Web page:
Gainesville, Florida Launches Book Vending Machine Project

Gainesville, Florida Launches Book Vending Machine Project Libraries Little Free Libraries are small free-standing structures where the reading public can leave or take a book with no registration or library card required.

These volunteer-run libraries are often small, wooden purpose-built structures about the size of a breadbox, but some are built into repurposed objects like newspaper boxes, phone booths, refrigerators, or commercial vending machines.

The city of Gainesville just launched one such little free library. Last week its parks & rec dept installed a donated vending machine at the Porters Community Center. Launched as part of the "Feed Your Brain",  the machine offers free, age-appropriate, new or gently-used books for children age three and older.

“When Kelly Jenson, one of our recreation aides, suggested the idea to other staff, it was contagious!” said Diane Latson-Harden, recreation leader. “The team set out to do the same in the Gainesville community.”

Yes, this is a converted vending machine, but when you get down to it this is still Little Free Libraries. It fits all the practical requirements of an LFL so it should be regarded as such.

I know some might focus on the size or the hardware, but that is irrelevant. What matters here are the free books and the ease of access. And books, it has.

The machine was donated by Canteen Vending Corp, a local vending machine supplier. Additionally, the company's staff ran a book drive in late 2015 that netted several hundred books which were also donated  to the project.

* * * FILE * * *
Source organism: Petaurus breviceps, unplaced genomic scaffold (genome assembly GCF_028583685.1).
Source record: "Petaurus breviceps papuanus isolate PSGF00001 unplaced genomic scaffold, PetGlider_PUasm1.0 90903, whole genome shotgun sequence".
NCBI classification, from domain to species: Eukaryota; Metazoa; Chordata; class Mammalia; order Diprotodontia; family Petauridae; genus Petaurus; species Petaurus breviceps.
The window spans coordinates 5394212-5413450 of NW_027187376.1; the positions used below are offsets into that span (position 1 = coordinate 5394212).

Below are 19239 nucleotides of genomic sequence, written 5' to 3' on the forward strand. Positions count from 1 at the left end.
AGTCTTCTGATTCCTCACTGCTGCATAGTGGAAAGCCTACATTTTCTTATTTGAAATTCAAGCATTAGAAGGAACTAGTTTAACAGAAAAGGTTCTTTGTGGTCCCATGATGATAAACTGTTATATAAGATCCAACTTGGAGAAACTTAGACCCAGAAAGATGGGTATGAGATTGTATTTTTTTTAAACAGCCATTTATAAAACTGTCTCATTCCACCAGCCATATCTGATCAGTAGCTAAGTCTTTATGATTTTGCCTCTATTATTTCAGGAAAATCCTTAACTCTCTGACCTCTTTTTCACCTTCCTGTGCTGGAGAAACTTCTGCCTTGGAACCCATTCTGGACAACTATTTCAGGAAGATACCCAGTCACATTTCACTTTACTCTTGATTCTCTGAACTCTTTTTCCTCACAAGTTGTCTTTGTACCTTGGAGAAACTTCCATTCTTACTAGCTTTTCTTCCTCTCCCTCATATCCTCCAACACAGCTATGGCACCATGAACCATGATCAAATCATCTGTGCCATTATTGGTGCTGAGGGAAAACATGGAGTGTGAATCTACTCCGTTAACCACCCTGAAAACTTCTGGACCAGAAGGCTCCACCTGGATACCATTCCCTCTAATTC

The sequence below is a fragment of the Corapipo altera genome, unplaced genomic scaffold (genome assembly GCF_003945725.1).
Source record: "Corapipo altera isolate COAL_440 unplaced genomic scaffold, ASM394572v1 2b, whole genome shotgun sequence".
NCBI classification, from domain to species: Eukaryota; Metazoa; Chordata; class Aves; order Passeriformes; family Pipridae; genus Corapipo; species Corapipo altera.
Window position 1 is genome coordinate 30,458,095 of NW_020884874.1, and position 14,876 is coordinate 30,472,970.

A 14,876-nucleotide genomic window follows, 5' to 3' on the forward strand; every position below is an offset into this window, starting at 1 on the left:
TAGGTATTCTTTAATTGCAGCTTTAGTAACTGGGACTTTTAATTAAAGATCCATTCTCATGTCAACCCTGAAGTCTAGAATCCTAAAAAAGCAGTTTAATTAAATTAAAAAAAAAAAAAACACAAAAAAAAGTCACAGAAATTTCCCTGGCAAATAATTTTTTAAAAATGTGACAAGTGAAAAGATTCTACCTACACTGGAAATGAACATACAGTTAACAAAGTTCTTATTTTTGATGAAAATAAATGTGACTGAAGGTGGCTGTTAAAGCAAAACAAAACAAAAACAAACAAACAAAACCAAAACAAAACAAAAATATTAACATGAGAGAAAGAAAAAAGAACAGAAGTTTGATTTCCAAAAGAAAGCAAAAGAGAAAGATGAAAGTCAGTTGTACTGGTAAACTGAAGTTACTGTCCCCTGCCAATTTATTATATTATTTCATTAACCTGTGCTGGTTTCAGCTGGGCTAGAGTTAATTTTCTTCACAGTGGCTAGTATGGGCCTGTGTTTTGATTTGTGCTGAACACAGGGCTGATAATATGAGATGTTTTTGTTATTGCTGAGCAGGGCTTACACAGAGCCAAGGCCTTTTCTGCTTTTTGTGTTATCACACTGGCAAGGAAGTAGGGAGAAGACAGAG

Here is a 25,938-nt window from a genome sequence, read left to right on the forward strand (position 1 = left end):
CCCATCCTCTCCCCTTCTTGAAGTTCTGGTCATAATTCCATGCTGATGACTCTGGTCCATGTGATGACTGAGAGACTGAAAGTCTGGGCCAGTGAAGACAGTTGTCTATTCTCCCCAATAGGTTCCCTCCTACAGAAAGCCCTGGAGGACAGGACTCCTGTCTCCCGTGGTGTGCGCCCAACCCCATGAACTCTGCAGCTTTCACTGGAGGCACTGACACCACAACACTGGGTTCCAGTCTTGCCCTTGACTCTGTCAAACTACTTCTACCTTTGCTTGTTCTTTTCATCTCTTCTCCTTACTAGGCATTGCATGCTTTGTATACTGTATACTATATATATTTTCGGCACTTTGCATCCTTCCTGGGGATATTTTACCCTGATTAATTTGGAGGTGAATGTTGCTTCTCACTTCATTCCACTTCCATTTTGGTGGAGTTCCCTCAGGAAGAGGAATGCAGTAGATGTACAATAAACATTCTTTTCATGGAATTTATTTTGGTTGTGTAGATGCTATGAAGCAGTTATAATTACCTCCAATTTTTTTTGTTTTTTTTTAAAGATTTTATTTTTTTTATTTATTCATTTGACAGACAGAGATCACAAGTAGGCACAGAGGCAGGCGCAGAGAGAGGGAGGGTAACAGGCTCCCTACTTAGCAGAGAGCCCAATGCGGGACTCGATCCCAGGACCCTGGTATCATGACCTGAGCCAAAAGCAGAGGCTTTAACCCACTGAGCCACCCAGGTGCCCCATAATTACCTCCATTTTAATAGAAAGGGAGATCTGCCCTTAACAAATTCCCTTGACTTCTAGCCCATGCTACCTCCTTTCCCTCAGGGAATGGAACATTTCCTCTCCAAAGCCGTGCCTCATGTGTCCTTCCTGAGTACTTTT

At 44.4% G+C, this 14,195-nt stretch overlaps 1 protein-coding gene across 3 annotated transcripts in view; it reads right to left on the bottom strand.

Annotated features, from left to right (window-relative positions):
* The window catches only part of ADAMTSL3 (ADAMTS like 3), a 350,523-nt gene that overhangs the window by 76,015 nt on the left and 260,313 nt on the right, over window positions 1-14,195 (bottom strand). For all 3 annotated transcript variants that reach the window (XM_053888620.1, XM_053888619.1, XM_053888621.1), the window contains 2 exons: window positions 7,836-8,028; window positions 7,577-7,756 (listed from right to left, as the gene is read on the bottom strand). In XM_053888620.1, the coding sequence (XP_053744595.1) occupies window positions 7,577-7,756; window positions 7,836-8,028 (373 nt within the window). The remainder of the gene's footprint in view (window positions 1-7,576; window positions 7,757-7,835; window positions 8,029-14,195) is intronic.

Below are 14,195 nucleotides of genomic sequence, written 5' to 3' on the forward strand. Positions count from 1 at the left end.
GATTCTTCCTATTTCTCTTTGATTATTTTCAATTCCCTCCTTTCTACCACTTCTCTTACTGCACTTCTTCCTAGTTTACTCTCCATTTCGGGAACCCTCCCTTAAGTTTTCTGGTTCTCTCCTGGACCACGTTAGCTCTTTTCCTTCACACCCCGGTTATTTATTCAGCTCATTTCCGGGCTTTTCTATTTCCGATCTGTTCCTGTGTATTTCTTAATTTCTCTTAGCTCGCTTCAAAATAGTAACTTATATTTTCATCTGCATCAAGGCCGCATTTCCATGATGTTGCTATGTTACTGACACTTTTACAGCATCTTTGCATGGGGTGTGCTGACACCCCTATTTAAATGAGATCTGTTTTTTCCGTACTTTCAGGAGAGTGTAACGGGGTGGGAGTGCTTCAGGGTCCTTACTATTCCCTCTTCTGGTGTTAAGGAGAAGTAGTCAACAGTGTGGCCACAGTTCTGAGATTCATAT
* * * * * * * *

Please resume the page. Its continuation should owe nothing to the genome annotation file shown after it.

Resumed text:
The idea was inspired by similar projects in DC and Detroit which had received a lot of press. “Recreation staff learned about a similar program that was initiated in Washington, D.C., which aimed to serve underrepresented youth in the community by providing free books to increase reading skills,” said Shannon Keleher, recreation manager.

Three more little free libraries are scheduled to be installed over the next few months at rec centers and community centers in Gainesville, FL.

 

Nate Hoffelder

View posts by Nate Hoffelder
Nate Hoffelder is the founder and editor of The Digital Reader: He's here to chew bubble gum and fix broken websites, and he is all out of bubble gum. He has been blogging about indie authors since 2010 while learning new tech skills at the drop of a hat. He fixes author sites, and shares what he learns on The Digital Reader's blog. In his spare time, he fosters dogs for A Forever Home, a local rescue group.

2 Comments

  1. RAD3 August, 2016

    A Little Free Library for At-Risk Kids. The display of books by cover in a well lit enclosure makes sense for kids though the large format books for younger readers would be better at the bottom. The controlled access of a vending machine may help with minimizing abuse by unsupervised kids in a community center and there is the novelty of choosing/entering your choice. Its costly in terms of vending machine donations, targeted book donations, and volunteer time but it could reach kids/parents that can’t or won’t use a library.

    If it works, this leaves you with a tough social science question: does getting more books in the hands of at-risk kids improve their outcomes in life?

    Reply
  2. Michelle3 August, 2016

    We’ve had these in Gainesville for many years. There’s one at the driveway of UUF, and there was one at the Green House on NW 2nd st at Pax Christi house too.

    Reply

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